Connected to the Conceptual and Minimalist art movements of the 1960s and '70s, artist and theorist Sol LeWitt was a pivotal figure in driving idea art into the mainstream art discourse.
Using a prescription to direct the creation of a work, the artist's hand subordinated to the artist's thoughts, in direct contrast to the Abstract Expressionist movement earlier in the century. Actions, forms, and adjectives were broken down into terms, serially repeated, and reconfigured: grids, lines, shapes, colour, directions and starting points are several examples. These directives and constructs fueled an influential career of vast variety, subtlety and progression.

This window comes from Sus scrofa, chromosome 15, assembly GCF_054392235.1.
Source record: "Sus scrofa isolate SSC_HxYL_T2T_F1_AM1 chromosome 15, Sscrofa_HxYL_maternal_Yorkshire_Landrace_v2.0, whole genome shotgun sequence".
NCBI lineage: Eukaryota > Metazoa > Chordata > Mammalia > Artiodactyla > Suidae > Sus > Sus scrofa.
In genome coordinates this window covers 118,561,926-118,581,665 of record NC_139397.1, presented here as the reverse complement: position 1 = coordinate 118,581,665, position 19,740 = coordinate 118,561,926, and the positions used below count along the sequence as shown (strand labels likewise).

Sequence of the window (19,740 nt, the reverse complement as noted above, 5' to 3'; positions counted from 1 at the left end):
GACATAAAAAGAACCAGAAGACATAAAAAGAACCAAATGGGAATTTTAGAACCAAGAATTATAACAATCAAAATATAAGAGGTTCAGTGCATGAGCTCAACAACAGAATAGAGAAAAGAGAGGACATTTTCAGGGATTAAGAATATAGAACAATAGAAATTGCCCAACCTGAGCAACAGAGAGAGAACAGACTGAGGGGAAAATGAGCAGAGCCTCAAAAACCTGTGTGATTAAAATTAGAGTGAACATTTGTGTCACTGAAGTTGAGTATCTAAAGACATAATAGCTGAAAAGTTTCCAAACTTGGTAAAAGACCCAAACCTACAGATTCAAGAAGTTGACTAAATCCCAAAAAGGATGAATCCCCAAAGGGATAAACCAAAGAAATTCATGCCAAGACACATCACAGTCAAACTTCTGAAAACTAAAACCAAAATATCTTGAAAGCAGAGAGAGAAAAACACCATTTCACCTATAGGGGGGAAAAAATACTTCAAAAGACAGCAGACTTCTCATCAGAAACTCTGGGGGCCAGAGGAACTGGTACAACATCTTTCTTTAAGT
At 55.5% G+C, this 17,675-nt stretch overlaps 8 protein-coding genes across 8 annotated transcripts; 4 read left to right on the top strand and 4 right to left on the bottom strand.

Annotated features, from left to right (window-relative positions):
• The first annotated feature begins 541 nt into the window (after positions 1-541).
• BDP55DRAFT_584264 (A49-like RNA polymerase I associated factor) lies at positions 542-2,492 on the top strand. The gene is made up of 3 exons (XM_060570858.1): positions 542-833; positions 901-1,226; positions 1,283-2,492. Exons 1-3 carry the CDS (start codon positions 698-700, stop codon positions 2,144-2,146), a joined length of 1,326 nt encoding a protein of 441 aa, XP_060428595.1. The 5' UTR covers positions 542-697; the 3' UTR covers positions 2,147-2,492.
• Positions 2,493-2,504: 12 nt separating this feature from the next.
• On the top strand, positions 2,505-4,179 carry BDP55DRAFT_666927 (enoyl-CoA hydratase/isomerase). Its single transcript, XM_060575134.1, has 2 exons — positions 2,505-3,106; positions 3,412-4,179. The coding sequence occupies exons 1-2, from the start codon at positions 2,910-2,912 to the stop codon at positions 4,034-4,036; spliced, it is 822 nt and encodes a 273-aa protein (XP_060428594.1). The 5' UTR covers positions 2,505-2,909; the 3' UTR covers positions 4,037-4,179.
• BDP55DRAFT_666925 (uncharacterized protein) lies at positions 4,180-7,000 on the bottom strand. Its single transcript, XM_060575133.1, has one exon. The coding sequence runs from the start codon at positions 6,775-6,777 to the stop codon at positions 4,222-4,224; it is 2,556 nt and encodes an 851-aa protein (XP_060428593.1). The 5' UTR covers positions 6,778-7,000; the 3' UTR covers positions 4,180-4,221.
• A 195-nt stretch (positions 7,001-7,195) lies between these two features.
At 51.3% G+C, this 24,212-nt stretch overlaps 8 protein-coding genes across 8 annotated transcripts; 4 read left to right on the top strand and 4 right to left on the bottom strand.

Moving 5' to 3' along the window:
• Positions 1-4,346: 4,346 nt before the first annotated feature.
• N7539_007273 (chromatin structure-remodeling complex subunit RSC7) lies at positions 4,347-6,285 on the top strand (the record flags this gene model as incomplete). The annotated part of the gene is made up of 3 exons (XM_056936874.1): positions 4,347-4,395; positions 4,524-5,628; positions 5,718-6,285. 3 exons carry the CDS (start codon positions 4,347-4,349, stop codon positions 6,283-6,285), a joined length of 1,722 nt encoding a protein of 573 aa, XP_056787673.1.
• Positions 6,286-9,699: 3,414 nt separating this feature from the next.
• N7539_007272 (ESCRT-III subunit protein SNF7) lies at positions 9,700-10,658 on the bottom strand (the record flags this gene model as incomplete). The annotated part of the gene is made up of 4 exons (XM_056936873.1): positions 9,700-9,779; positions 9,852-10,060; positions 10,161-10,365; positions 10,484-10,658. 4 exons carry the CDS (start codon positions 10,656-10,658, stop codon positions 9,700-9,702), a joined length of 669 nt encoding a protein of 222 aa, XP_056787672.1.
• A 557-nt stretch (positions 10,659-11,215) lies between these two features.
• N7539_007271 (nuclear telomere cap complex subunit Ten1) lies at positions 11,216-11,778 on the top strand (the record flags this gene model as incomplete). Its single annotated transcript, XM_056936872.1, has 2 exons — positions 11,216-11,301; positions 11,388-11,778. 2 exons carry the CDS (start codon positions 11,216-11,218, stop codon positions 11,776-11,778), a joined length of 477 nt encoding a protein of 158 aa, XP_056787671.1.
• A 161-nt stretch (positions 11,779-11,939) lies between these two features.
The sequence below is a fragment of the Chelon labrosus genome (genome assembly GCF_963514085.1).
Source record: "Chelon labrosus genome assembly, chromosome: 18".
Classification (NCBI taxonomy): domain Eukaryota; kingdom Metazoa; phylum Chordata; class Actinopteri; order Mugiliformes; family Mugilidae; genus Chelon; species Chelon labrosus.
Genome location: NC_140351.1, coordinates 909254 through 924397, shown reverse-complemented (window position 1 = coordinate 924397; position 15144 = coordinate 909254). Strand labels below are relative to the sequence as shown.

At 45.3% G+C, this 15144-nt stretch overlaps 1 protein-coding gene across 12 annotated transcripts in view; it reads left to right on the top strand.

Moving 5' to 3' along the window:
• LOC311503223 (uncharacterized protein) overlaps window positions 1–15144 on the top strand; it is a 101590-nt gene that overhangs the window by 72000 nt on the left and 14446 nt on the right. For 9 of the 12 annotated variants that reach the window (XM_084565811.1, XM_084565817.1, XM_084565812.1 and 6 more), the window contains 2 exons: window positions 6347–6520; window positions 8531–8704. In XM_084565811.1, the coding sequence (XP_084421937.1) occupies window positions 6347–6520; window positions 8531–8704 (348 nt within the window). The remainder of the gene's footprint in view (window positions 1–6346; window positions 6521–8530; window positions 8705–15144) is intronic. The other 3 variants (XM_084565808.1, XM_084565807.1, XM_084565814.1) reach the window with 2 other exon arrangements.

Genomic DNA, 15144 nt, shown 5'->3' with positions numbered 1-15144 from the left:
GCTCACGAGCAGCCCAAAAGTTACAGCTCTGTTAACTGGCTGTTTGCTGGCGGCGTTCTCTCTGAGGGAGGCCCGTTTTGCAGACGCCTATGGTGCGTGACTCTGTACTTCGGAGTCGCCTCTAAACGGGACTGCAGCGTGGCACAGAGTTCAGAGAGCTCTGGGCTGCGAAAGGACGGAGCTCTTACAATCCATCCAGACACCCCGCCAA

“ When an artist uses a conceptual form of art…the planning and decisions are made beforehand and the execution is a perfunctory affair. The idea becomes the machine that makes the art. ”